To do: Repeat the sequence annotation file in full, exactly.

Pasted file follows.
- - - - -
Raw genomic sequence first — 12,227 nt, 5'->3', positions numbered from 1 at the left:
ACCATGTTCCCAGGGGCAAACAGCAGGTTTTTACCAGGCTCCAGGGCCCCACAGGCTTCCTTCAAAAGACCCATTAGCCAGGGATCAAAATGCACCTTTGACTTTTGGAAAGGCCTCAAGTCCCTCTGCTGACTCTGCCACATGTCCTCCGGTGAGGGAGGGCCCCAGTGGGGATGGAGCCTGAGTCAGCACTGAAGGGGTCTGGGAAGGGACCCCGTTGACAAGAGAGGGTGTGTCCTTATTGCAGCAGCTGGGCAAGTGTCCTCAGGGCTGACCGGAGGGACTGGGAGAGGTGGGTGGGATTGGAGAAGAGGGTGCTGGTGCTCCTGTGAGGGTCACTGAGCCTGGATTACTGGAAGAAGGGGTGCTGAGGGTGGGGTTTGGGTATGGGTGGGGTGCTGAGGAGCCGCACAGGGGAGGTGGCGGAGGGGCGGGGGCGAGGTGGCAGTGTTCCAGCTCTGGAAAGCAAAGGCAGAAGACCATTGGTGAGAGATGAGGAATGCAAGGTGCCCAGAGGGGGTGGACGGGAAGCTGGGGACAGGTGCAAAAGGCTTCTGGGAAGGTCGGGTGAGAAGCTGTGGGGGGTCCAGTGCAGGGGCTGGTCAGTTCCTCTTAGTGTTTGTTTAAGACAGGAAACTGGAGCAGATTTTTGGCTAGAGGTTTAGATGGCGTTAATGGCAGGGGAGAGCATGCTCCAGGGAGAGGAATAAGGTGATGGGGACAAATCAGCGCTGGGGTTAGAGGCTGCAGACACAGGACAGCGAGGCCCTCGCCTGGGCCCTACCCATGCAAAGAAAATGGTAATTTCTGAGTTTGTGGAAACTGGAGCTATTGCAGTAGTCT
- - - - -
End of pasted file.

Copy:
Raw genomic sequence first — 12,227 nt, 5'->3', positions numbered from 1 at the left:
ACCATGTTCCCAGGGGCAAACAGCAGGTTTTTACCAGGCTCCAGGGCCCCACAGGCTTCCTTCAAAAGACCCATTAGCCAGGGATCAAAATGCACCTTTGACTTTTGGAAAGGCCTCAAGTCCCTCTGCTGACTCTGCCACATGTCCTCCGGTGAGGGAGGGCCCCAGTGGGGATGGAGCCTGAGTCAGCACTGAAGGGGTCTGGGAAGGGACCCCGTTGACAAGAGAGGGTGTGTCCTTATTGCAGCAGCTGGGCAAGTGTCCTCAGGGCTGACCGGAGGGACTGGGAGAGGTGGGTGGGATTGGAGAAGAGGGTGCTGGTGCTCCTGTGAGGGTCACTGAGCCTGGATTACTGGAAGAAGGGGTGCTGAGGGTGGGGTTTGGGTATGGGTGGGGTGCTGAGGAGCCGCACAGGGGAGGTGGCGGAGGGGCGGGGGCGAGGTGGCAGTGTTCCAGCTCTGGAAAGCAAAGGCAGAAGACCATTGGTGAGAGATGAGGAATGCAAGGTGCCCAGAGGGGGTGGACGGGAAGCTGGGGACAGGTGCAAAAGGCTTCTGGGAAGGTCGGGTGAGAAGCTGTGGGGGGTCCAGTGCAGGGGCTGGTCAGTTCCTCTTAGTGTTTGTTTAAGACAGGAAACTGGAGCAGATTTTTGGCTAGAGGTTTAGATGGCGTTAATGGCAGGGGAGAGCATGCTCCAGGGAGAGGAATAAGGTGATGGGGACAAATCAGCGCTGGGGTTAGAGGCTGCAGACACAGGACAGCGAGGCCCTCGCCTGGGCCCTACCCATGCAAAGAAAATGGTAATTTCTGAGTTTGTGGAAACTGGAGCTATTGCAGTAGTCT